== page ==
Chemical Fate and Effects

A spill of rock phosphate and oil.

Whether solid, liquid or gaseous in form, when chemicals are spilled they can behave in a number of different ways. It is important to understand this behaviour so that health and safety implications can be recognised and the most effective response method can be decided. In simple terms, a substance follows one or a combination of the following pathways when spilled:

  • Dissolve
  • Evaporate
  • Float
  • Diffuse
  • Condense
  • Sink

The behaviour and eventual 'fate' of a substance is therefore determined by the properties of volatility, solubility and density and in turn, the nature of the hazard presented by the substance (toxicity, flammability, reactivity, explosive, corrosive, etc).

Effects on Marine Resources

The effects of a chemical released into the marine environment will depend on a number of factors such as the toxicity of the material, the quantities involved and the resulting concentrations in the water column, the length of time organisms are exposed to that concentration and the level of tolerance of the organisms (which varies greatly among different species and during their life cycles).

Even if the concentration of HNS is below what would be considered lethal, sub-lethal concentrations can still lead to longer term impacts within the marine environment. For example, chemically-induced stress can reduce the overall ability of an organism to reproduce, grow, feed or otherwise function normally within a few generations.

The characteristics of some HNS, particularly heavy metals and some organic compounds, can result in an accumulation of the substances within organisms themselves, a phenomenon known as bio-accumulation. Sessile marine species that filter seawater for food, such as bivalve molluscs, are particularly vulnerable to this problem. Subsequent bio-magnification may also occur if the chemicals can be passed on, following the food chain up to higher predators.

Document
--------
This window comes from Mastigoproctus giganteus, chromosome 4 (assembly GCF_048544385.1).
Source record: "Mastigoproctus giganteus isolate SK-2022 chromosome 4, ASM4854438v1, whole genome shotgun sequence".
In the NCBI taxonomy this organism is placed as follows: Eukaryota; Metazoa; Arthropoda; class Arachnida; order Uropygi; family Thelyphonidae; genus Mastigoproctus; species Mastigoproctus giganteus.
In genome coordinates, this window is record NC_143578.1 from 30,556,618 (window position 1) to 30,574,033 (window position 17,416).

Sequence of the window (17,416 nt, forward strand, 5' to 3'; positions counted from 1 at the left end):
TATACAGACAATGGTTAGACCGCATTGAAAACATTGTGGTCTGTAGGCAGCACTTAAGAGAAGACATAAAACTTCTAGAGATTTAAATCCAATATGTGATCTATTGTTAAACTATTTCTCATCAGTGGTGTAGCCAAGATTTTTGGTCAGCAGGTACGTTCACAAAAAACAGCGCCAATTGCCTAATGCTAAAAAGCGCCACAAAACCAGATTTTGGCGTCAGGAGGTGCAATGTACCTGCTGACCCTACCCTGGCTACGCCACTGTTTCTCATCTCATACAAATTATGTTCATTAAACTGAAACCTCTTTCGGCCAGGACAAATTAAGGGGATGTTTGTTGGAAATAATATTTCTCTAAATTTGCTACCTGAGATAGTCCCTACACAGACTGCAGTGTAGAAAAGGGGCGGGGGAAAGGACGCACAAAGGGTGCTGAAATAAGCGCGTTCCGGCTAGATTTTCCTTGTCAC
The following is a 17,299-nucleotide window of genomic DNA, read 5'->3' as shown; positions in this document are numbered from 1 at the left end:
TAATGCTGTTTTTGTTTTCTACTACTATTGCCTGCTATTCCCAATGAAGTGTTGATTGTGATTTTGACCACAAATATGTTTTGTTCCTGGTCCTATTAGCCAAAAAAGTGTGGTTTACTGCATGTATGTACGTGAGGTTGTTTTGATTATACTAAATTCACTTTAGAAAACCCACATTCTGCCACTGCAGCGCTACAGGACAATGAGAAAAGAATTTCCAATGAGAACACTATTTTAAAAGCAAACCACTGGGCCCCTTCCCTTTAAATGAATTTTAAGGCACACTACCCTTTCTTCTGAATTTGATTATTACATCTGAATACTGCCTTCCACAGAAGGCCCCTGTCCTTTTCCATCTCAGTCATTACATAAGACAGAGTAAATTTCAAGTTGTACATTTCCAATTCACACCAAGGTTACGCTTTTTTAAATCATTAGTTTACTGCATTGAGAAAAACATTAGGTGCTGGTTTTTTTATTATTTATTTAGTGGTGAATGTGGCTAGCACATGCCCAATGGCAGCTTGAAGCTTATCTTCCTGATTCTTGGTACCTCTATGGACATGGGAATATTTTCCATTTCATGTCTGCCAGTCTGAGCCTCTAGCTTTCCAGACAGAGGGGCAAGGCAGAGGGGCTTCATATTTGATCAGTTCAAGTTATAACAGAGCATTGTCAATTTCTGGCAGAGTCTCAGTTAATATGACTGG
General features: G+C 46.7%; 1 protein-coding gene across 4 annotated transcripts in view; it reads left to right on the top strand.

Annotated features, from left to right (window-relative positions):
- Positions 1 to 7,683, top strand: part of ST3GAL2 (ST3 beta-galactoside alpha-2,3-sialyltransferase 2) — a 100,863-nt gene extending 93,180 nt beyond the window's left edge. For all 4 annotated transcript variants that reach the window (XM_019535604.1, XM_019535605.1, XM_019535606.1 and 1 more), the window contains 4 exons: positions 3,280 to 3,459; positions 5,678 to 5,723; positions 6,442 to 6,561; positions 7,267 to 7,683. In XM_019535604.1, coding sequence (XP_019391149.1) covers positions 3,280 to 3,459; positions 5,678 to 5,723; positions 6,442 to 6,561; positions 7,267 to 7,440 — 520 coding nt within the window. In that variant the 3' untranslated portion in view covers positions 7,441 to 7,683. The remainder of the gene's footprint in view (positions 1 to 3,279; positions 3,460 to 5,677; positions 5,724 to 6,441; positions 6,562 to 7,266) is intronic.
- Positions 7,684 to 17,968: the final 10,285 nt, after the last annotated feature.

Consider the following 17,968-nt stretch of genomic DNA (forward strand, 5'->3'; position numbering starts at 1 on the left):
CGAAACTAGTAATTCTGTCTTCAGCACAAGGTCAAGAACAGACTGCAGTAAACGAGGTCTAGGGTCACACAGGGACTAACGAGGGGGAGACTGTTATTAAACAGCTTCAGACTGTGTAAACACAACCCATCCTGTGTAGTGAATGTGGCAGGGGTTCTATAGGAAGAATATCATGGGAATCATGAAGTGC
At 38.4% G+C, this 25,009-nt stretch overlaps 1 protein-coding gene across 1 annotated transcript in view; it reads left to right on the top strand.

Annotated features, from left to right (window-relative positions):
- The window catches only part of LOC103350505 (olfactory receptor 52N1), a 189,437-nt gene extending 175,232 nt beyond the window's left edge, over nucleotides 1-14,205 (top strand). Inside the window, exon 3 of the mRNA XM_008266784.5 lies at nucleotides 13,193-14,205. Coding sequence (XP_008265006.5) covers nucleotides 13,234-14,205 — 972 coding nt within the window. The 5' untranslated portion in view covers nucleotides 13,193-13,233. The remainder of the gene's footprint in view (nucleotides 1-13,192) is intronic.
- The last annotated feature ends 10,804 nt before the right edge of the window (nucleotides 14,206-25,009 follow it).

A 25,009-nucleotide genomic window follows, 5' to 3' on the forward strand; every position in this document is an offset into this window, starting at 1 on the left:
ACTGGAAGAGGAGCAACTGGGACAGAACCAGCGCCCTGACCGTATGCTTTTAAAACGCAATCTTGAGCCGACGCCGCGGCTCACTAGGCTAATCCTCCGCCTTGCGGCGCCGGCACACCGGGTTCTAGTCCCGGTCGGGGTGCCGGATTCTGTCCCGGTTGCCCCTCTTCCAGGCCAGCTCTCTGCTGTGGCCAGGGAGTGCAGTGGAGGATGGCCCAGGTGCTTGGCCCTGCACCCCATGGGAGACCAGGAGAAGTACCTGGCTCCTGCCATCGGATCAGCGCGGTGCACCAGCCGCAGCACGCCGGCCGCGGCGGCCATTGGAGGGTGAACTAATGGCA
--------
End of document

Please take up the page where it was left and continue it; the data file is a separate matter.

Advisory Documents and Data

There are several sources of data regarding the fate and effects of commonly transported chemicals and numerous national databases incorporating individual chemical risk profiles.

GESAMP (the Group of Experts on Scientific Aspects of Marine Environmental Protection), an advisory body to the United Nations, has published evaluations of the effects of substances transported by ships on the marine environment. This easily accessible and simple guide can provide an important first step in evaluating the severity of a chemical spill. The properties of the chemicals have been evaluated in relation to a number of predefined effects:

  • Bioaccumulation
  • Biodegradation
  • Acute and chronic toxicity on marine organisms
  • Long term health effects on humans
  • Effects on marine wildlife, and on benthic habitats
  • Effect on other marine resources

Data regarding effects of individual HNS cargoes can also be obtained from substance specific Safety Data Sheets (SDS) which summarise the various hazards associated with each substance. SDS commonly provide the following information:

Table of Commonly Provided Information:

1. Identification9. Physical & chemical properties
2. Hazard(s) identification10. Stability & reactivity
3. Composition/ingredients11. Toxicological information
4. First-aid measures12. Ecological information
5. Fire-fighting measures13. Disposal considerations
6. Accidental release measures14. Transport information
7. Handling & storage15. Regulatory information
8. Exposure controls/personal protection16. Other information